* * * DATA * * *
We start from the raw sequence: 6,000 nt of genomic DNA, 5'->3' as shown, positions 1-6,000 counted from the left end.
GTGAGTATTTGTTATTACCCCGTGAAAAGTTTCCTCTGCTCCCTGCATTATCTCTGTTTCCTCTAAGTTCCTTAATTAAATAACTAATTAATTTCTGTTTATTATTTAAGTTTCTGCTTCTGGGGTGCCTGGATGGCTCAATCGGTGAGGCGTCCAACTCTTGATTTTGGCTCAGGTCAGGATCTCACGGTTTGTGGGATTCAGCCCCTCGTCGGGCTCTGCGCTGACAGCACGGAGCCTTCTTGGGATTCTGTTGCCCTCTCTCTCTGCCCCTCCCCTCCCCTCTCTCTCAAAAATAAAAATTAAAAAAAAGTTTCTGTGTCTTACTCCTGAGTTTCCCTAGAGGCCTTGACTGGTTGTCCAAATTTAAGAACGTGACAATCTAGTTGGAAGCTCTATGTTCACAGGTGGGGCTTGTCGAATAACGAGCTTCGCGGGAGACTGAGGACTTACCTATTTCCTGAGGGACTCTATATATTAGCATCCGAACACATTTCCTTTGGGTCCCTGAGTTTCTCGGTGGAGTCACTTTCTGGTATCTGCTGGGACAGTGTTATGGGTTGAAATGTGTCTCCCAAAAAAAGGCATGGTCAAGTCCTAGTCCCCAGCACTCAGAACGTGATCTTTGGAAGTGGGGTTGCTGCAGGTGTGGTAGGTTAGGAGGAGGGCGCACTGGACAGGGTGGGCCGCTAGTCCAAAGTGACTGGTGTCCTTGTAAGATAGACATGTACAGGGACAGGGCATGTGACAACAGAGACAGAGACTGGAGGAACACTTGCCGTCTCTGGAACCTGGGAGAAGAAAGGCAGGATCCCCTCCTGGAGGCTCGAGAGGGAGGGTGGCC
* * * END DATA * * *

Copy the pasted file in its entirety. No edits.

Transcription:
We start from the raw sequence: 6,000 nt of genomic DNA, 5'->3' as shown, positions 1-6,000 counted from the left end.
GTGAGTATTTGTTATTACCCCGTGAAAAGTTTCCTCTGCTCCCTGCATTATCTCTGTTTCCTCTAAGTTCCTTAATTAAATAACTAATTAATTTCTGTTTATTATTTAAGTTTCTGCTTCTGGGGTGCCTGGATGGCTCAATCGGTGAGGCGTCCAACTCTTGATTTTGGCTCAGGTCAGGATCTCACGGTTTGTGGGATTCAGCCCCTCGTCGGGCTCTGCGCTGACAGCACGGAGCCTTCTTGGGATTCTGTTGCCCTCTCTCTCTGCCCCTCCCCTCCCCTCTCTCTCAAAAATAAAAATTAAAAAAAAGTTTCTGTGTCTTACTCCTGAGTTTCCCTAGAGGCCTTGACTGGTTGTCCAAATTTAAGAACGTGACAATCTAGTTGGAAGCTCTATGTTCACAGGTGGGGCTTGTCGAATAACGAGCTTCGCGGGAGACTGAGGACTTACCTATTTCCTGAGGGACTCTATATATTAGCATCCGAACACATTTCCTTTGGGTCCCTGAGTTTCTCGGTGGAGTCACTTTCTGGTATCTGCTGGGACAGTGTTATGGGTTGAAATGTGTCTCCCAAAAAAAGGCATGGTCAAGTCCTAGTCCCCAGCACTCAGAACGTGATCTTTGGAAGTGGGGTTGCTGCAGGTGTGGTAGGTTAGGAGGAGGGCGCACTGGACAGGGTGGGCCGCTAGTCCAAAGTGACTGGTGTCCTTGTAAGATAGACATGTACAGGGACAGGGCATGTGACAACAGAGACAGAGACTGGAGGAACACTTGCCGTCTCTGGAACCTGGGAGAAGAAAGGCAGGATCCCCTCCTGGAGGCTCGAGAGGGAGGGTGGCC